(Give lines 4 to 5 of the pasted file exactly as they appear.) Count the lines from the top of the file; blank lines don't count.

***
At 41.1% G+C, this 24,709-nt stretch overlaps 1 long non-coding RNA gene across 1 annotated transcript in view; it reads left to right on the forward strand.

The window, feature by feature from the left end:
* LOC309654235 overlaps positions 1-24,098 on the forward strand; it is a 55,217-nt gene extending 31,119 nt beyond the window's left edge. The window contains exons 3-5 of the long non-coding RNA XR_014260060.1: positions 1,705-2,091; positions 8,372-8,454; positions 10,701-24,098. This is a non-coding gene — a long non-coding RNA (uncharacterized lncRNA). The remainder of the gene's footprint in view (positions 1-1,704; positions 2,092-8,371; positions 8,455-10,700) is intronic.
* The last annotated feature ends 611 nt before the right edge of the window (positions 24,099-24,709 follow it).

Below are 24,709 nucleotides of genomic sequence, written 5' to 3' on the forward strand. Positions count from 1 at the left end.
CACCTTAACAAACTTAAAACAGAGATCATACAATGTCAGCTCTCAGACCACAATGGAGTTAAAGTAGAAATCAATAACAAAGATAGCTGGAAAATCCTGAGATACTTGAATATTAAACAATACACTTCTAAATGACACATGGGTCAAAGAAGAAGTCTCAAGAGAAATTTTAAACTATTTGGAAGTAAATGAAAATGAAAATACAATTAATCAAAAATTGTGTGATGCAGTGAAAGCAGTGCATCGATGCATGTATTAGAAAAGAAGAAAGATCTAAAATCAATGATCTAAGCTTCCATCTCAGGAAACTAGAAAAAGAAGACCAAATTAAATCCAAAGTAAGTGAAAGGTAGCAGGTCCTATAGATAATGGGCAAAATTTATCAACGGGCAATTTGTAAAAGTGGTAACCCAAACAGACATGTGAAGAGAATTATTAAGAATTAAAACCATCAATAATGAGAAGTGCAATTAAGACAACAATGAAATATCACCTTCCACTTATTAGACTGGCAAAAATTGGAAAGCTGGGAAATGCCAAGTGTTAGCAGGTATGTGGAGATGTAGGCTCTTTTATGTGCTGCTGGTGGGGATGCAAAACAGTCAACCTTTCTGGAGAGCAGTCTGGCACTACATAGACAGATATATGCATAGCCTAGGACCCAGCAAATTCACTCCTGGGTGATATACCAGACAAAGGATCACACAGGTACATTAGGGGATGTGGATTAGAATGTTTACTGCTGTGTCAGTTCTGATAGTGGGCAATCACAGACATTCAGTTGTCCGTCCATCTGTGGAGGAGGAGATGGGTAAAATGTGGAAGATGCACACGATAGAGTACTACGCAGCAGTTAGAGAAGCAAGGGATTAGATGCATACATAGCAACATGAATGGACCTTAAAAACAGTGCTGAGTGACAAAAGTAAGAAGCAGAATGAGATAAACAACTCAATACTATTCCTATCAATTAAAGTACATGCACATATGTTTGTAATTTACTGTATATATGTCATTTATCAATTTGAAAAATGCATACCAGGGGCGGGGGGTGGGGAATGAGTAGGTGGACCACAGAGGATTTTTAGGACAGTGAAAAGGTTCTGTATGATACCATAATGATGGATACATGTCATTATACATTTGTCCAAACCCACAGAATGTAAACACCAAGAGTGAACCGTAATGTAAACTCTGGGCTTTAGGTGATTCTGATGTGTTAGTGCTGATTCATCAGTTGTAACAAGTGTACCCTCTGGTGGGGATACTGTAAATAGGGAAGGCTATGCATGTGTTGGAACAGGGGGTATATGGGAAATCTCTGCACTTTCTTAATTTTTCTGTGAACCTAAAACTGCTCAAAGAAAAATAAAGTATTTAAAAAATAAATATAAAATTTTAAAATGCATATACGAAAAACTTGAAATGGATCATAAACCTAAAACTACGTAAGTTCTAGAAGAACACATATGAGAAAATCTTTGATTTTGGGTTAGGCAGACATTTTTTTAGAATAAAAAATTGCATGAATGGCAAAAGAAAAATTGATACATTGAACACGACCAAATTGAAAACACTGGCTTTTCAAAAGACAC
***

* The last annotated feature ends 611 nt before the right edge of the window (positions 24,099-24,709 follow it).

Below are 24,709 nucleotides of genomic sequence, written 5' to 3' on the forward strand. Positions count from 1 at the left end.